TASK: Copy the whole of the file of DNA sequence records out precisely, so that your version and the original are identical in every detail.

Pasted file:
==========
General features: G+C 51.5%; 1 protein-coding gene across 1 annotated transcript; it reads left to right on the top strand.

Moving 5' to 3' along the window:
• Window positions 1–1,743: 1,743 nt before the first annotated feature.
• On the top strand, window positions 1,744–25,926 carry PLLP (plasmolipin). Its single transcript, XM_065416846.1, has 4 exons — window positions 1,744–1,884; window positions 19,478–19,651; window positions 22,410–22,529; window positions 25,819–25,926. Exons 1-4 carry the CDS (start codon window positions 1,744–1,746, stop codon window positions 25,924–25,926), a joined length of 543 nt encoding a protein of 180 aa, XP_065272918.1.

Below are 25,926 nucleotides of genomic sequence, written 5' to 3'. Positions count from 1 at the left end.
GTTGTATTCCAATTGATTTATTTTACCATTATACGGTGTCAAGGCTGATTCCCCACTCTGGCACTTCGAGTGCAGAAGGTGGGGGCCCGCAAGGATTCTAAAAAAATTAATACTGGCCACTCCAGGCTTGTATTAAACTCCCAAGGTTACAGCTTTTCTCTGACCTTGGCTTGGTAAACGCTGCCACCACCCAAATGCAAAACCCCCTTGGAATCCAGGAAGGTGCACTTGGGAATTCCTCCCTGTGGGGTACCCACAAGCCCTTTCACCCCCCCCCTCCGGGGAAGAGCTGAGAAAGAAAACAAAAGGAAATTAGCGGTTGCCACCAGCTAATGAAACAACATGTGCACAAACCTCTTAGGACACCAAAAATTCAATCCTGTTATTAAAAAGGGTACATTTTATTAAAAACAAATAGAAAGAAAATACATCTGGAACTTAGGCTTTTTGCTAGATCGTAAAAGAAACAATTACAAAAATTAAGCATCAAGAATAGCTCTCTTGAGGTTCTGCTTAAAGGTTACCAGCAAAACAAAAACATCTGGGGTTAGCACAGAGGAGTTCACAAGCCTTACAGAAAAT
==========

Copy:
General features: G+C 51.5%; 1 protein-coding gene across 1 annotated transcript; it reads left to right on the top strand.

Moving 5' to 3' along the window:
• Window positions 1–1,743: 1,743 nt before the first annotated feature.
• On the top strand, window positions 1,744–25,926 carry PLLP (plasmolipin). Its single transcript, XM_065416846.1, has 4 exons — window positions 1,744–1,884; window positions 19,478–19,651; window positions 22,410–22,529; window positions 25,819–25,926. Exons 1-4 carry the CDS (start codon window positions 1,744–1,746, stop codon window positions 25,924–25,926), a joined length of 543 nt encoding a protein of 180 aa, XP_065272918.1.

Below are 25,926 nucleotides of genomic sequence, written 5' to 3'. Positions count from 1 at the left end.
GTTGTATTCCAATTGATTTATTTTACCATTATACGGTGTCAAGGCTGATTCCCCACTCTGGCACTTCGAGTGCAGAAGGTGGGGGCCCGCAAGGATTCTAAAAAAATTAATACTGGCCACTCCAGGCTTGTATTAAACTCCCAAGGTTACAGCTTTTCTCTGACCTTGGCTTGGTAAACGCTGCCACCACCCAAATGCAAAACCCCCTTGGAATCCAGGAAGGTGCACTTGGGAATTCCTCCCTGTGGGGTACCCACAAGCCCTTTCACCCCCCCCCTCCGGGGAAGAGCTGAGAAAGAAAACAAAAGGAAATTAGCGGTTGCCACCAGCTAATGAAACAACATGTGCACAAACCTCTTAGGACACCAAAAATTCAATCCTGTTATTAAAAAGGGTACATTTTATTAAAAACAAATAGAAAGAAAATACATCTGGAACTTAGGCTTTTTGCTAGATCGTAAAAGAAACAATTACAAAAATTAAGCATCAAGAATAGCTCTCTTGAGGTTCTGCTTAAAGGTTACCAGCAAAACAAAAACATCTGGGGTTAGCACAGAGGAGTTCACAAGCCTTACAGAAAAT